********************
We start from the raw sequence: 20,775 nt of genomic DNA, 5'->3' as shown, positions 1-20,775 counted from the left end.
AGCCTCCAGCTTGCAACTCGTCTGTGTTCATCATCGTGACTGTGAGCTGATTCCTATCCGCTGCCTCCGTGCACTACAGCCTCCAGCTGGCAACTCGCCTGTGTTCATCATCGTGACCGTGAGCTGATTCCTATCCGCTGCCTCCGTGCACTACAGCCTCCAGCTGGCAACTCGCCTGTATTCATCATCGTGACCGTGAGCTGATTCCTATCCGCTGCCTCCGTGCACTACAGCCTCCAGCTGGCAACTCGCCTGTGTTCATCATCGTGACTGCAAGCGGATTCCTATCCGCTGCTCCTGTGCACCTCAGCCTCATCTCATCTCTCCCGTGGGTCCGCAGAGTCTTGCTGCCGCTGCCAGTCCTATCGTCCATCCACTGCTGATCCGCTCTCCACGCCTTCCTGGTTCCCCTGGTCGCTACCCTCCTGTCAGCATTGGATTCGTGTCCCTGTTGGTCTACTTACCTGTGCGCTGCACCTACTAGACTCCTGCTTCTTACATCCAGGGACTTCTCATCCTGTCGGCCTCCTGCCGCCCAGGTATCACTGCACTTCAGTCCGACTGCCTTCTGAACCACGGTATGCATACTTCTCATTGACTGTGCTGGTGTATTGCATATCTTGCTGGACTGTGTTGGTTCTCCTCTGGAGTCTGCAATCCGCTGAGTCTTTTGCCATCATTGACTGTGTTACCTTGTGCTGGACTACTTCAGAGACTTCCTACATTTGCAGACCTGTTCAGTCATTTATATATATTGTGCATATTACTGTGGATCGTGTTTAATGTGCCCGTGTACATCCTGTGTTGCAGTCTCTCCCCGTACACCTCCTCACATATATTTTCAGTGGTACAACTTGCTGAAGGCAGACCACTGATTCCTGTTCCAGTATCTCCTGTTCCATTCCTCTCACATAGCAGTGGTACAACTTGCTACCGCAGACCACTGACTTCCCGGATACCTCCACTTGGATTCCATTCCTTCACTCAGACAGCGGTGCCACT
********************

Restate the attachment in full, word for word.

We start from the raw sequence: 20,775 nt of genomic DNA, 5'->3' as shown, positions 1-20,775 counted from the left end.
AGCCTCCAGCTTGCAACTCGTCTGTGTTCATCATCGTGACTGTGAGCTGATTCCTATCCGCTGCCTCCGTGCACTACAGCCTCCAGCTGGCAACTCGCCTGTGTTCATCATCGTGACCGTGAGCTGATTCCTATCCGCTGCCTCCGTGCACTACAGCCTCCAGCTGGCAACTCGCCTGTATTCATCATCGTGACCGTGAGCTGATTCCTATCCGCTGCCTCCGTGCACTACAGCCTCCAGCTGGCAACTCGCCTGTGTTCATCATCGTGACTGCAAGCGGATTCCTATCCGCTGCTCCTGTGCACCTCAGCCTCATCTCATCTCTCCCGTGGGTCCGCAGAGTCTTGCTGCCGCTGCCAGTCCTATCGTCCATCCACTGCTGATCCGCTCTCCACGCCTTCCTGGTTCCCCTGGTCGCTACCCTCCTGTCAGCATTGGATTCGTGTCCCTGTTGGTCTACTTACCTGTGCGCTGCACCTACTAGACTCCTGCTTCTTACATCCAGGGACTTCTCATCCTGTCGGCCTCCTGCCGCCCAGGTATCACTGCACTTCAGTCCGACTGCCTTCTGAACCACGGTATGCATACTTCTCATTGACTGTGCTGGTGTATTGCATATCTTGCTGGACTGTGTTGGTTCTCCTCTGGAGTCTGCAATCCGCTGAGTCTTTTGCCATCATTGACTGTGTTACCTTGTGCTGGACTACTTCAGAGACTTCCTACATTTGCAGACCTGTTCAGTCATTTATATATATTGTGCATATTACTGTGGATCGTGTTTAATGTGCCCGTGTACATCCTGTGTTGCAGTCTCTCCCCGTACACCTCCTCACATATATTTTCAGTGGTACAACTTGCTGAAGGCAGACCACTGATTCCTGTTCCAGTATCTCCTGTTCCATTCCTCTCACATAGCAGTGGTACAACTTGCTACCGCAGACCACTGACTTCCCGGATACCTCCACTTGGATTCCATTCCTTCACTCAGACAGCGGTGCCACT